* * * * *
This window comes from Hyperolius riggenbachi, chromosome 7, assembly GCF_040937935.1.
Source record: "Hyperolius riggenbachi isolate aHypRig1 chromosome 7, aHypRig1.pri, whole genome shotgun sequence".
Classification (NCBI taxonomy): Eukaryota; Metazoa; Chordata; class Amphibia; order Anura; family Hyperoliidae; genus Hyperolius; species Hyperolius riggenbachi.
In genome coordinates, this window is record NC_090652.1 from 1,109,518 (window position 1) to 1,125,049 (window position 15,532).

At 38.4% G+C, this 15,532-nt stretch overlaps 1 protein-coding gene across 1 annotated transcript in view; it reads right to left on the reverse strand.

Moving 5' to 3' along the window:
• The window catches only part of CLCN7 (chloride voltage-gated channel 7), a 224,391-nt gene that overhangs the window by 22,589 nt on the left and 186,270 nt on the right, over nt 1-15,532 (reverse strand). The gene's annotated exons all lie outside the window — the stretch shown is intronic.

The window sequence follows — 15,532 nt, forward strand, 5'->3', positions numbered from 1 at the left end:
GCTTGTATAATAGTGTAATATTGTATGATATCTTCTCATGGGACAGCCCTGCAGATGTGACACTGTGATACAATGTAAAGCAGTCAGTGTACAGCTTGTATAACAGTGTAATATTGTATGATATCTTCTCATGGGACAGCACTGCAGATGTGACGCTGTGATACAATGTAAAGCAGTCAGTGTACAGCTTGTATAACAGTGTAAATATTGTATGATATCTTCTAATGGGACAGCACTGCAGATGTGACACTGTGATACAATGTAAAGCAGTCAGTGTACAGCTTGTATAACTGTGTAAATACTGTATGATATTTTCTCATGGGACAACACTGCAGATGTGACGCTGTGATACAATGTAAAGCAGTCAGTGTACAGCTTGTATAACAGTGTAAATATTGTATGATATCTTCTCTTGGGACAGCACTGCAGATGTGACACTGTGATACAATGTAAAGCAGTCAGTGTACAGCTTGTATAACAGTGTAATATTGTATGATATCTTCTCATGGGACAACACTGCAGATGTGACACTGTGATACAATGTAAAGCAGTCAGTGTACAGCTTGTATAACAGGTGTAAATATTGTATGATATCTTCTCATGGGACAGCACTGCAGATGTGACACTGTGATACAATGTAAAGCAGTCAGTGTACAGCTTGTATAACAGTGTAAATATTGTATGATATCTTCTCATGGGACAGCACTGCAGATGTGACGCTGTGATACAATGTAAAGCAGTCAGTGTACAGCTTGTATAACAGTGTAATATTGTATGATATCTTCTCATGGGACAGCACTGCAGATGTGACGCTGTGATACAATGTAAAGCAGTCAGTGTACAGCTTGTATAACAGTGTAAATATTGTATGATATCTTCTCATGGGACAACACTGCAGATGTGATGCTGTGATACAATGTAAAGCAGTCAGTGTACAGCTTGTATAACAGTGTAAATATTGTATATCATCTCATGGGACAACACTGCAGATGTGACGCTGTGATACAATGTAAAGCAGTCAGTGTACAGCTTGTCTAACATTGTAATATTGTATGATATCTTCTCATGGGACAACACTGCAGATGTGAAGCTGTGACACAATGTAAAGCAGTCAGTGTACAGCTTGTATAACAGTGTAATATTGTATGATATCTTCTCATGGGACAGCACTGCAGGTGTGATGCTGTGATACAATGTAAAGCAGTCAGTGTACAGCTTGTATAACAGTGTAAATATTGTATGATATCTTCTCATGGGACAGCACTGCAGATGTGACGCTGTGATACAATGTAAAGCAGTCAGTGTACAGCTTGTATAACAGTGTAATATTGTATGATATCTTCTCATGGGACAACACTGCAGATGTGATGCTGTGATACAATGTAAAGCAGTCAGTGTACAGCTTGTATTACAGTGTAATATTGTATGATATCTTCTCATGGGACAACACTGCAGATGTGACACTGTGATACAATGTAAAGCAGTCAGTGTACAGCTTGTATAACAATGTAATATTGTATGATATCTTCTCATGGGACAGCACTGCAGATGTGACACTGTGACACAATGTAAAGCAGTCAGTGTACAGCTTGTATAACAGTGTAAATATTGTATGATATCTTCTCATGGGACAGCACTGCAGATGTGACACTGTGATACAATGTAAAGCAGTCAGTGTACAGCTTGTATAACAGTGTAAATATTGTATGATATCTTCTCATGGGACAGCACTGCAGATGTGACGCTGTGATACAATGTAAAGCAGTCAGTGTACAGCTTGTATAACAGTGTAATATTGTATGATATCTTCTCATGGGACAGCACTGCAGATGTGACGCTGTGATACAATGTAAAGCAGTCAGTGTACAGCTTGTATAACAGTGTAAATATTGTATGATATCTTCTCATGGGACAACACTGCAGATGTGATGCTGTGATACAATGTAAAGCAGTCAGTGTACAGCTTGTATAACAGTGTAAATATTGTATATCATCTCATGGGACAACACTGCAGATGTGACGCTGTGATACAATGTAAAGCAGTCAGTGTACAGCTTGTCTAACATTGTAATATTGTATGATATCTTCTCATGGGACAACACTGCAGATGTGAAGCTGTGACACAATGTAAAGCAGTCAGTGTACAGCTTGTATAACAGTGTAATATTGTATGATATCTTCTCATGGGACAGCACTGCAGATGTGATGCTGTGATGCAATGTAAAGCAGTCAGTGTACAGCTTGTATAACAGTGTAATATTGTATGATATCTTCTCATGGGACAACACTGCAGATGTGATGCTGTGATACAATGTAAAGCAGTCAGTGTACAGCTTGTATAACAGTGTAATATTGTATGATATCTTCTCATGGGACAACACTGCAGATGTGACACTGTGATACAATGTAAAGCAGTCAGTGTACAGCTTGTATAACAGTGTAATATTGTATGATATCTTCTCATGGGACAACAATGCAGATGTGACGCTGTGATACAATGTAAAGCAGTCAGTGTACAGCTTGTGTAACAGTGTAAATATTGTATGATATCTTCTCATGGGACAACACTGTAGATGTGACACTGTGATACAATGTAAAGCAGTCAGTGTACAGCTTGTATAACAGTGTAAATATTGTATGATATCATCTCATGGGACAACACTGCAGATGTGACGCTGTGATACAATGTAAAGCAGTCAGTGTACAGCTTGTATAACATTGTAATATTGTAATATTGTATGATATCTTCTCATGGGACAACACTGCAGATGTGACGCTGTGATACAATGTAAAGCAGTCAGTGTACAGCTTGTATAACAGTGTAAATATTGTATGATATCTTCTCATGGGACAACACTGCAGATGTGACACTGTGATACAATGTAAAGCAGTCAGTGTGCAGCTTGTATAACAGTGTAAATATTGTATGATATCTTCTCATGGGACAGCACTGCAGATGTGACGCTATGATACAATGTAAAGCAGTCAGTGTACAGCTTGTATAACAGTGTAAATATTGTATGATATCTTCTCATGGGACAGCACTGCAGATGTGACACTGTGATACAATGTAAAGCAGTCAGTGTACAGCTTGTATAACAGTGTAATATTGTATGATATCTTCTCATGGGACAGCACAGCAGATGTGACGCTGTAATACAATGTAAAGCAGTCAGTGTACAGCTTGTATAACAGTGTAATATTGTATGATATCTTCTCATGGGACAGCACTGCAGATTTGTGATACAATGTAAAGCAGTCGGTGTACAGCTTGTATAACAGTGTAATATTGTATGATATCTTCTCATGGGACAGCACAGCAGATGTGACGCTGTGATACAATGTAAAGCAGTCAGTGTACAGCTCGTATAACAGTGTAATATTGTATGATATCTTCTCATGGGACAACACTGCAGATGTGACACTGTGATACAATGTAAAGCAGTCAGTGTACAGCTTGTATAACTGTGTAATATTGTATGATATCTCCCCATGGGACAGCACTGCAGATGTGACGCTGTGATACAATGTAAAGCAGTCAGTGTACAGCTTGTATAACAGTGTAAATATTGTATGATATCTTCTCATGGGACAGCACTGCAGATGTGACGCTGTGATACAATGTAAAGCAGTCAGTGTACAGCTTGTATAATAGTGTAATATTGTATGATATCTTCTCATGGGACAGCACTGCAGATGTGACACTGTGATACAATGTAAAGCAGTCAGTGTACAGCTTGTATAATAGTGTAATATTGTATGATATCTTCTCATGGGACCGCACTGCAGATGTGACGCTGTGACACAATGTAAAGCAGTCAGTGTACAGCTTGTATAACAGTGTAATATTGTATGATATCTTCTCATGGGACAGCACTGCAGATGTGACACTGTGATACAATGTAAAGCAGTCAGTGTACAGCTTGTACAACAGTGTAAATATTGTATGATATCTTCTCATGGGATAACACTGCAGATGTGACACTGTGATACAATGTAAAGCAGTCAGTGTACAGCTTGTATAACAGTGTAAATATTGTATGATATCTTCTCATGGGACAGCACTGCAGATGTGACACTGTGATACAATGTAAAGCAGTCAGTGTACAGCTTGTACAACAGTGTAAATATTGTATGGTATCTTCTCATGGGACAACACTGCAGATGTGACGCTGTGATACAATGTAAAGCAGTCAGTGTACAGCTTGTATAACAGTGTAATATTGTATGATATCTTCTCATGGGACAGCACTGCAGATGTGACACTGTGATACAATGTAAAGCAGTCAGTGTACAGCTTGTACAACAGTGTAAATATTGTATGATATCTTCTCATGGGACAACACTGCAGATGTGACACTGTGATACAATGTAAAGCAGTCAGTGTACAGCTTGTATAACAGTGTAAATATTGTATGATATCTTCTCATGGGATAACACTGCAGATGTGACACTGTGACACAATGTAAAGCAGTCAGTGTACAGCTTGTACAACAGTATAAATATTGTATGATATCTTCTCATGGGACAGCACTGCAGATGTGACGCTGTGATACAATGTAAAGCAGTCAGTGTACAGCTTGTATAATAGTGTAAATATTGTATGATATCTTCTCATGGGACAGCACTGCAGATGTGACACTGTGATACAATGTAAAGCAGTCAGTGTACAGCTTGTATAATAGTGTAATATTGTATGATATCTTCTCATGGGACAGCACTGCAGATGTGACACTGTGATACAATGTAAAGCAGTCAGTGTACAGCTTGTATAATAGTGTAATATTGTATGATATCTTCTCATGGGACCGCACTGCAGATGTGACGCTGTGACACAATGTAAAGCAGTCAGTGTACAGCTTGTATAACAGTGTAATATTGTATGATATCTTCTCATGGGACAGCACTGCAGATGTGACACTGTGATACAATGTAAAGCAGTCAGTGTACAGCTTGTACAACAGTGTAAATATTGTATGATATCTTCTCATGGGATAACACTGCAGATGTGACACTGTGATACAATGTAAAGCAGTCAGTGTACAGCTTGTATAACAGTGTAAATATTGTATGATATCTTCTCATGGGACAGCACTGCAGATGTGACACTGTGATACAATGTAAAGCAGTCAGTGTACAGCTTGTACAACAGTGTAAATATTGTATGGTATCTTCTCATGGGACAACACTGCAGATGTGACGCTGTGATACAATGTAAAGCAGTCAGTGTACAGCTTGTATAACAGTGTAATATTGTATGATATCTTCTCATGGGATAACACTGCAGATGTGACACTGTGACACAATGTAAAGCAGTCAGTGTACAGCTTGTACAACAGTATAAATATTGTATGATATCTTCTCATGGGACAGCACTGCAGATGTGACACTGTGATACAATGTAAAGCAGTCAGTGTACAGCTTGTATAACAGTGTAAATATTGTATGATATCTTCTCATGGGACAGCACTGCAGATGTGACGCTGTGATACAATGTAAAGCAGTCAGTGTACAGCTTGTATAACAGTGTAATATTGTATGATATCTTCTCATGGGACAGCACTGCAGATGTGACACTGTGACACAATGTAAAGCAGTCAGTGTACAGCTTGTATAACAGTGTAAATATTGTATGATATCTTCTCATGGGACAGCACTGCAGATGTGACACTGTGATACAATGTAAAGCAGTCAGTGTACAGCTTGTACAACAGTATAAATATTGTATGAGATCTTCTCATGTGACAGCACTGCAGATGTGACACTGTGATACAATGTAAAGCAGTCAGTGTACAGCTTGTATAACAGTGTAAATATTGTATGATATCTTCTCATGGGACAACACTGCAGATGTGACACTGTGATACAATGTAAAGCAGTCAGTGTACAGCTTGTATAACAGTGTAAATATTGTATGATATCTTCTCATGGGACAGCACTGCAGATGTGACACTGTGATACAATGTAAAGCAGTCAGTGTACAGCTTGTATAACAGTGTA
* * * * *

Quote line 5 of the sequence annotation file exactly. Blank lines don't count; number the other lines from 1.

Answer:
At 38.4% G+C, this 15,532-nt stretch overlaps 1 protein-coding gene across 1 annotated transcript in view; it reads right to left on the reverse strand.